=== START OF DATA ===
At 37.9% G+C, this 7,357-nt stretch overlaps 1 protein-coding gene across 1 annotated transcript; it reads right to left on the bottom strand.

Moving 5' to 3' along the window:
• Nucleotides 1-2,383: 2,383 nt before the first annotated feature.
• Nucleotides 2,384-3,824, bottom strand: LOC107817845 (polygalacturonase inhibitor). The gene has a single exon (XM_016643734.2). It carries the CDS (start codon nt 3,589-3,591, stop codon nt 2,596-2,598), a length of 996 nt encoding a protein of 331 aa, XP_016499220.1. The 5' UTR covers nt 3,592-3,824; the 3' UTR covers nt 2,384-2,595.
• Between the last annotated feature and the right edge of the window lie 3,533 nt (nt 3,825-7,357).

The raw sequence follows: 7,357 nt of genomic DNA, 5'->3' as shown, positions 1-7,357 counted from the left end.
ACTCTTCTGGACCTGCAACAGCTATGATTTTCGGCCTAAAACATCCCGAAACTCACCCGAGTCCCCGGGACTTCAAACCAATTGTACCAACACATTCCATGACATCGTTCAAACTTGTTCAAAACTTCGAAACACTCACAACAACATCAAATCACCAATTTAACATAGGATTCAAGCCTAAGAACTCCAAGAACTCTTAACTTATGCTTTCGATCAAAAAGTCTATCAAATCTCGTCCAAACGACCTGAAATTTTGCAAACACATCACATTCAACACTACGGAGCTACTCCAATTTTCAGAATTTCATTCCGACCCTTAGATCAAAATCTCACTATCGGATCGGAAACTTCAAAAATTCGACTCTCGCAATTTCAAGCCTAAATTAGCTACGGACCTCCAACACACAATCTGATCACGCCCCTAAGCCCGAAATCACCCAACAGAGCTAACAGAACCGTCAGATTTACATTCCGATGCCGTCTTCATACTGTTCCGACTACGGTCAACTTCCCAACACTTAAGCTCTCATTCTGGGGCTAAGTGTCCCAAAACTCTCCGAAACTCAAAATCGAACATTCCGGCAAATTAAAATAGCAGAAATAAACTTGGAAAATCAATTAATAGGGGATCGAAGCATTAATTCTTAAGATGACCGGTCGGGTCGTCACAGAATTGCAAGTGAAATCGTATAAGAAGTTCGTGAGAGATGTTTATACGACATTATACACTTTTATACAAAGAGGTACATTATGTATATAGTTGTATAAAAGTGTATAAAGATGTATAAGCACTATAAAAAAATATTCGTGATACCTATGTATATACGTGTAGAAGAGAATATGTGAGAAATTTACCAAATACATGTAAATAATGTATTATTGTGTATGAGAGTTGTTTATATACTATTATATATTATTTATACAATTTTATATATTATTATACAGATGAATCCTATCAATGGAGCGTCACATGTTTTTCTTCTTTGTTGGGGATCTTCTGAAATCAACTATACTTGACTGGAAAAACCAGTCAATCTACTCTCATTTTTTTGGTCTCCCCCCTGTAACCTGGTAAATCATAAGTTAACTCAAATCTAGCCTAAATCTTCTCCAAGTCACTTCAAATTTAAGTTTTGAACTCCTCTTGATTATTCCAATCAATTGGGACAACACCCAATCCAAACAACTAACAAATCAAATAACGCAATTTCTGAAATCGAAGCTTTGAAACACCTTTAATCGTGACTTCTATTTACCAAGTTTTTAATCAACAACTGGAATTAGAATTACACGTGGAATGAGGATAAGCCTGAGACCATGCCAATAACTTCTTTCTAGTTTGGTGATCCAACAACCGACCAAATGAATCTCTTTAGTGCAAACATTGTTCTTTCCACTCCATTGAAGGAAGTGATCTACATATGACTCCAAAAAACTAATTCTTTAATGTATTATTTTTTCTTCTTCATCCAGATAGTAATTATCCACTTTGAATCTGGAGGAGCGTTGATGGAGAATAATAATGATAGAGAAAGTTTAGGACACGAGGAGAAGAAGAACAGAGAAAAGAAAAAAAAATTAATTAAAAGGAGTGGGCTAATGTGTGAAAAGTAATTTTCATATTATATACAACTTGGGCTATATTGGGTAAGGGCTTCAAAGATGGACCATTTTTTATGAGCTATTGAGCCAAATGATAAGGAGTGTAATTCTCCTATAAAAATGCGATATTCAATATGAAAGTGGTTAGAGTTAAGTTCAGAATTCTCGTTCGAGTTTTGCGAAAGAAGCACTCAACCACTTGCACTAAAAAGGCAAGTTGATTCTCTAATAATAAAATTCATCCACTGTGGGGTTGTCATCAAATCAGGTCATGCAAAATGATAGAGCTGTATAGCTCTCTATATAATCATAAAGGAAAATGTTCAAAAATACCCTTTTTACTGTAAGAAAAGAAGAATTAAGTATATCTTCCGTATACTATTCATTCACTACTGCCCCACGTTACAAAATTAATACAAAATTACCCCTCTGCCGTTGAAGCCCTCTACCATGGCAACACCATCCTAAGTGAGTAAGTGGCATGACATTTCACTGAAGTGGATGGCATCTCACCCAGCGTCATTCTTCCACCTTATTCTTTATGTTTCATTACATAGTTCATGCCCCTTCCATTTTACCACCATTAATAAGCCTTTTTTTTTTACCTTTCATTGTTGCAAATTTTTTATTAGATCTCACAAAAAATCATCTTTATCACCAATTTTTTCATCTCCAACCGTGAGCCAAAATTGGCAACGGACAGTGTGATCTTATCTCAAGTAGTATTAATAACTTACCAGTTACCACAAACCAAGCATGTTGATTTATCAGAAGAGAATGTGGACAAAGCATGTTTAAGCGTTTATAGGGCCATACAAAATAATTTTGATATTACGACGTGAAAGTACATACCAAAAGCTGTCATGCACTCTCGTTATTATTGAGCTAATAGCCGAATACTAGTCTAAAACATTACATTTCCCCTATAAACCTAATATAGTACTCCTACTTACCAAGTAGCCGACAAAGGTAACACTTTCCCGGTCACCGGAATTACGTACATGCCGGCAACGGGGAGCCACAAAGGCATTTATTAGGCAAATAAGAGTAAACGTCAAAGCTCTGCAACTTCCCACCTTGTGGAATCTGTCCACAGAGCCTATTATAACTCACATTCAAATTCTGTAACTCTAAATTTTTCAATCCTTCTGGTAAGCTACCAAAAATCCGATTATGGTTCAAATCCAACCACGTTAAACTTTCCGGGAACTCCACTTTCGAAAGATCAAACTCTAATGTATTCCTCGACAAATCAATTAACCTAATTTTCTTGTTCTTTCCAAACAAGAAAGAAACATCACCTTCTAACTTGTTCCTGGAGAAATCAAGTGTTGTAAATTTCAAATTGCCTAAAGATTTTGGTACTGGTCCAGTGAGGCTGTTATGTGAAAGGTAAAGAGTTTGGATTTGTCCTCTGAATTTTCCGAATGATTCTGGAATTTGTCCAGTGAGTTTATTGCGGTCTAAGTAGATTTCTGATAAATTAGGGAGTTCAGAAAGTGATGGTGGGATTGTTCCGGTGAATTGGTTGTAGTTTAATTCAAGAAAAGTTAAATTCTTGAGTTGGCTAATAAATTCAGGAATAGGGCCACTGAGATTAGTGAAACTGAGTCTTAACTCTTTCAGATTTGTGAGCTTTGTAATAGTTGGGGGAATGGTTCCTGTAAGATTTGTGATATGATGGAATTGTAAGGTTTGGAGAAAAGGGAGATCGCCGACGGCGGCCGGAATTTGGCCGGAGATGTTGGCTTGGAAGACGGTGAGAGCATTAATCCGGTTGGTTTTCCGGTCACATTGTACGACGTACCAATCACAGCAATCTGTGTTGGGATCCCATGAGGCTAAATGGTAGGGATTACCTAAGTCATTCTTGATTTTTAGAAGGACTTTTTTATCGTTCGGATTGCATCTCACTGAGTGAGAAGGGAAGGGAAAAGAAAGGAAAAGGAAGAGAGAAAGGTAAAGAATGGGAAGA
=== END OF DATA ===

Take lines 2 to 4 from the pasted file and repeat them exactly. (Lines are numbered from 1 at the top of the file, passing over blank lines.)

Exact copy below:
Moving 5' to 3' along the window:
• Nucleotides 1-2,383: 2,383 nt before the first annotated feature.
• Nucleotides 2,384-3,824, bottom strand: LOC107817845 (polygalacturonase inhibitor). The gene has a single exon (XM_016643734.2). It carries the CDS (start codon nt 3,589-3,591, stop codon nt 2,596-2,598), a length of 996 nt encoding a protein of 331 aa, XP_016499220.1. The 5' UTR covers nt 3,592-3,824; the 3' UTR covers nt 2,384-2,595.